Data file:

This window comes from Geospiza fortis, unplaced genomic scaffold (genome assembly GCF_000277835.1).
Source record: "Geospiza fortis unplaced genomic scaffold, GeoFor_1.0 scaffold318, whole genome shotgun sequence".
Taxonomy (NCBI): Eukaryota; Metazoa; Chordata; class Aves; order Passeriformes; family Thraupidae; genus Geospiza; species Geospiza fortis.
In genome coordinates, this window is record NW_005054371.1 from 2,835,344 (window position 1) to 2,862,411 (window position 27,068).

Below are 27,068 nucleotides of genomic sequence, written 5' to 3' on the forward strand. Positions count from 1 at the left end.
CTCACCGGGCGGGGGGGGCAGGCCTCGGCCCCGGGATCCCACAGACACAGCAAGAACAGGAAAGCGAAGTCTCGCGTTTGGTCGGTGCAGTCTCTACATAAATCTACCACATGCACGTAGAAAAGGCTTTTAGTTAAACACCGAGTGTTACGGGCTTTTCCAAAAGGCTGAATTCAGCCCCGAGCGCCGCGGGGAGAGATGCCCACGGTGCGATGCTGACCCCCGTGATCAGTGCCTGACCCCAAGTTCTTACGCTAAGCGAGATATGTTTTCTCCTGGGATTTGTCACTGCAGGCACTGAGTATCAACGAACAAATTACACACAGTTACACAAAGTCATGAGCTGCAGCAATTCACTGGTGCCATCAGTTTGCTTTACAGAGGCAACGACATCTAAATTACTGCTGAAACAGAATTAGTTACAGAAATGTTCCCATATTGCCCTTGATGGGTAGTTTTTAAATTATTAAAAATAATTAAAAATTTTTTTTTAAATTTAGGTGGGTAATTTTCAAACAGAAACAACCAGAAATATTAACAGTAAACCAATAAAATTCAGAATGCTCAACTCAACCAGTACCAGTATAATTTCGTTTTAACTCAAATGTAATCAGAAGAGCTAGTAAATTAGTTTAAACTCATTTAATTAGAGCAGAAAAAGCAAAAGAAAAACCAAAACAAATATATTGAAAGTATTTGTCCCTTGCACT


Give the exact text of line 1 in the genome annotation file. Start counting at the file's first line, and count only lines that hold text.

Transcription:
This window comes from Geospiza fortis, unplaced genomic scaffold (genome assembly GCF_000277835.1).